According to family legend, Alfred Chandler had announced his decision to become a historian by age 6; and by his teens, he had already developed his analytical curiosity. “I asked Alfred once,” recalls his sister Sophie, “why in all northern Delaware, with all this money, there wasn’t one good painting on anyone’s wall. ‘That’s easy,’ he said. ‘J.P. Morgan and the other American industrialists all have their headquarters in New York. They compete for the best paintings; the DuPont headquarters is isolated in Delaware, without any peers to compete with.’ That was typical of the way he thought, even when we were children.”
From the standpoint of the Great Epic, however, his most important relative was someone he never met. In 1945, after five years in the Navy, Alfred returned to graduate school at Harvard at age 26 with a wife, three small children, and a graduate study stipend. That year, an elderly great-aunt who lived in the Boston suburb of Brookline died. The Chandlers moved into her Brookline home, where Alfred discovered, in a storeroom, a collection of old papers belonging to his great-grandfather Henry Varnum Poor, the original Poor of Standard & Poor’s. Mr. Poor was the first modern industry analyst; for 30 years, he gathered comparative data on the expansion of American railroads, which were more complex in their mix of new technologies, customers, rates, and multiple divisions than any business that had existed before. As Professor Chandler later noted, he was writing “the Wall Street Journal of his day. His major customers became investors, so you watch the beginnings of modern management, modern finance, modern labor relations, modern accounting. They all came out of the railroads.”
Fortunately for the young Alfred Chandler, there was a small institute at Harvard Business School where such issues could be discussed, and where he was welcomed as a research associate. The Research Center in Entrepreneurial History had been founded by Joseph Schumpeter, the economist who championed innovation and entrepreneurship as the drivers of capitalist prosperity. “Schumpeter had been dead for a few years,” recalls Peter Mathias, an Oxford University historian and long-time friend of Professor Chandler. “But the atmosphere was such that he might have just gone out to tea and would reappear at any moment.” Al Chandler became immersed in debates about, for instance, why there had been an 18th-century industrial revolution in Britain, but not in France. This set the tone for his own interest in large corporations: not as villainous trusts or economic saviors, but as creative forces that were shaping the economy in ways most people did not recognize.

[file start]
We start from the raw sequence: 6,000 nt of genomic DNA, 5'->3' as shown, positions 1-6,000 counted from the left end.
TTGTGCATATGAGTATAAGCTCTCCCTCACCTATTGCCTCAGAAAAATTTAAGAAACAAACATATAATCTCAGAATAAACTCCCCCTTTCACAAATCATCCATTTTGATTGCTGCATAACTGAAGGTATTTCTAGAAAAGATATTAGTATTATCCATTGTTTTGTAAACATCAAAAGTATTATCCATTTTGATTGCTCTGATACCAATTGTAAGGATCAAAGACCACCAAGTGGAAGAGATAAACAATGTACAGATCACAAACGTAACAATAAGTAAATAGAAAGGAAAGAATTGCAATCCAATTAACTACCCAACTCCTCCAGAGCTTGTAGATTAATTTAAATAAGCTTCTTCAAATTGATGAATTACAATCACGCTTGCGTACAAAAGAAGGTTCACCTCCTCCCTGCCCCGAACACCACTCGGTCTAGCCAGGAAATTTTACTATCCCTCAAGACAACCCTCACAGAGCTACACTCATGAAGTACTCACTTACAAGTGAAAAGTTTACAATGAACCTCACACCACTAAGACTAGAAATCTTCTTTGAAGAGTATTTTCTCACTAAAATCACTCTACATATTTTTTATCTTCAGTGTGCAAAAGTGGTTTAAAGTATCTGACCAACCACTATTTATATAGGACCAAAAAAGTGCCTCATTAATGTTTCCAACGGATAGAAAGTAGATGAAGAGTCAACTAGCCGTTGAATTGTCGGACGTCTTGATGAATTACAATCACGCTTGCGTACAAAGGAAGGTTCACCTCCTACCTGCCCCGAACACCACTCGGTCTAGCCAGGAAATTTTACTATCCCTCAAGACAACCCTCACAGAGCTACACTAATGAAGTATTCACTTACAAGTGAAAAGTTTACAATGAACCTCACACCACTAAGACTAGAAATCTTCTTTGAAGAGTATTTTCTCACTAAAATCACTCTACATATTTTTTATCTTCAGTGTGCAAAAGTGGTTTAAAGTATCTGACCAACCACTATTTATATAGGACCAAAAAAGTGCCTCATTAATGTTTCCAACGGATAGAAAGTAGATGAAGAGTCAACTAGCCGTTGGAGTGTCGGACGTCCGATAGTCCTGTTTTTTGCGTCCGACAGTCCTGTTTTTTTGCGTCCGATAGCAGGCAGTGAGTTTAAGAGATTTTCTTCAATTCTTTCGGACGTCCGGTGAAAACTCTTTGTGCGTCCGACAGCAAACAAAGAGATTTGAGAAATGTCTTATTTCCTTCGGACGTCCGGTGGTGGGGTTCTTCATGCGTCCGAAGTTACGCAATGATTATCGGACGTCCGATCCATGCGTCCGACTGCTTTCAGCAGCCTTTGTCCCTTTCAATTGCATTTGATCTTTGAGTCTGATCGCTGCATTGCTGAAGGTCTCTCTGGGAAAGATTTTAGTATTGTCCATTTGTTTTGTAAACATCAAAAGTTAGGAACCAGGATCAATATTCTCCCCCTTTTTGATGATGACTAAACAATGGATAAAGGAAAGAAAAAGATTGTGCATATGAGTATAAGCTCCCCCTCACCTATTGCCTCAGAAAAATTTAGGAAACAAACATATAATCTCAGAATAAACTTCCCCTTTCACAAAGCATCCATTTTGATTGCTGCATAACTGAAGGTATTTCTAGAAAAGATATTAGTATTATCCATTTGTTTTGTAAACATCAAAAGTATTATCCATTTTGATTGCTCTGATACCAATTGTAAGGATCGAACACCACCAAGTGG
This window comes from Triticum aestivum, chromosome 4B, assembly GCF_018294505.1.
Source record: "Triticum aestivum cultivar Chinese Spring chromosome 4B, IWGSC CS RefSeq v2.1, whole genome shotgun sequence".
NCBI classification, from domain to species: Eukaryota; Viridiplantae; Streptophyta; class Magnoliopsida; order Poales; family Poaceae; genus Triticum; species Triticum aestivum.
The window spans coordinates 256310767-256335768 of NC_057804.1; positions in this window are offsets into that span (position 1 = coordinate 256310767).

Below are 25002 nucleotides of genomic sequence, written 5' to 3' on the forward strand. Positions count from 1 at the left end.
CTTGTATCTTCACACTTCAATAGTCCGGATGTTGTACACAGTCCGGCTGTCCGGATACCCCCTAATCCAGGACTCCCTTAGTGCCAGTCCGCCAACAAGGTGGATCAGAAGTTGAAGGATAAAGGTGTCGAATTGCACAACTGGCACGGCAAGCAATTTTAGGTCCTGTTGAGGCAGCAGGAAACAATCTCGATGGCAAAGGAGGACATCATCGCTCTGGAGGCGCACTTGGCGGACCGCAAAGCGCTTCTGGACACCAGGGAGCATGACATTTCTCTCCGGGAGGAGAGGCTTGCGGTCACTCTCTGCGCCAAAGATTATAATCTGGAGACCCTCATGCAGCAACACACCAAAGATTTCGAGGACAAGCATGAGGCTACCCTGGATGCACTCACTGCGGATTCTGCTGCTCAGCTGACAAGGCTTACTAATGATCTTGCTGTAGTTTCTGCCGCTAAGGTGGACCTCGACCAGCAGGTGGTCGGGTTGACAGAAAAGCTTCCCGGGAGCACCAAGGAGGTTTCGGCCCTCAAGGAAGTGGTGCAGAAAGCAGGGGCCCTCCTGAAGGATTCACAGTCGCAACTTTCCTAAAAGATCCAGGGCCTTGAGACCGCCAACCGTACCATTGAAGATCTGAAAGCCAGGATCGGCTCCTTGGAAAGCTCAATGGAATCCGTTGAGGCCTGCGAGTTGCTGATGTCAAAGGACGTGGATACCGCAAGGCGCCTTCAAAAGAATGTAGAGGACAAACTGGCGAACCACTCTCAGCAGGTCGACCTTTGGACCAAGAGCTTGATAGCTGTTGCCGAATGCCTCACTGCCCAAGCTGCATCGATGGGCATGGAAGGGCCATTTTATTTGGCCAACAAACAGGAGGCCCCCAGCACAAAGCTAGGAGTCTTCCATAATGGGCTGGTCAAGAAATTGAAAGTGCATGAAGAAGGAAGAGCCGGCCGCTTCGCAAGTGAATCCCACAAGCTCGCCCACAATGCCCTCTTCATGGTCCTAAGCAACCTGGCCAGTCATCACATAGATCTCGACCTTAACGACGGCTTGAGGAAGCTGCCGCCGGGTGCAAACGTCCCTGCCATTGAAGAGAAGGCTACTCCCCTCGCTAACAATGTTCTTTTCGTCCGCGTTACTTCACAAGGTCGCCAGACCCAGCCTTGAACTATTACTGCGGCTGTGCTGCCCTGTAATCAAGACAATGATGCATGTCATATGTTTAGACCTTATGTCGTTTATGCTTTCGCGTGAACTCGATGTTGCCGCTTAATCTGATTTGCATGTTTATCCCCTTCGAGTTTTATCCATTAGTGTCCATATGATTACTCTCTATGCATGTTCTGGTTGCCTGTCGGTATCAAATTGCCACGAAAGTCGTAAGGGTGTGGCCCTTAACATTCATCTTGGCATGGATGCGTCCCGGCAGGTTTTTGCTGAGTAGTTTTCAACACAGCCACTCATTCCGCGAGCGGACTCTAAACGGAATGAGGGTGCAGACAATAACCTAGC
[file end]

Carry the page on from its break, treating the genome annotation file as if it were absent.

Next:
Over the next 30 years, he produced a series of books on this theme. He based them first on the records of his great-grandfather, and then on corporate papers from DuPont (where family connections helped him gain access, and where he researched a biography of early-20th-century CEO Pierre du Pont) and other large companies. Three books in particular were groundbreaking. First, in 1962’s Strategy and Structure: Chapters in the History of the American Industrial Enterprise, he described four large managerial corporations: General Motors, Standard Oil, DuPont, and Sears, Roebuck and Company. In all four companies, he argued, the multidivisional line-and-staff form was not an arbitrary copy of the military. It was an inevitable, natural response to the unprecedented complexity of the business. For example, GM naturally succeeded with its strategy of different cars for every price range, and that, in turn, dictated the company’s structure.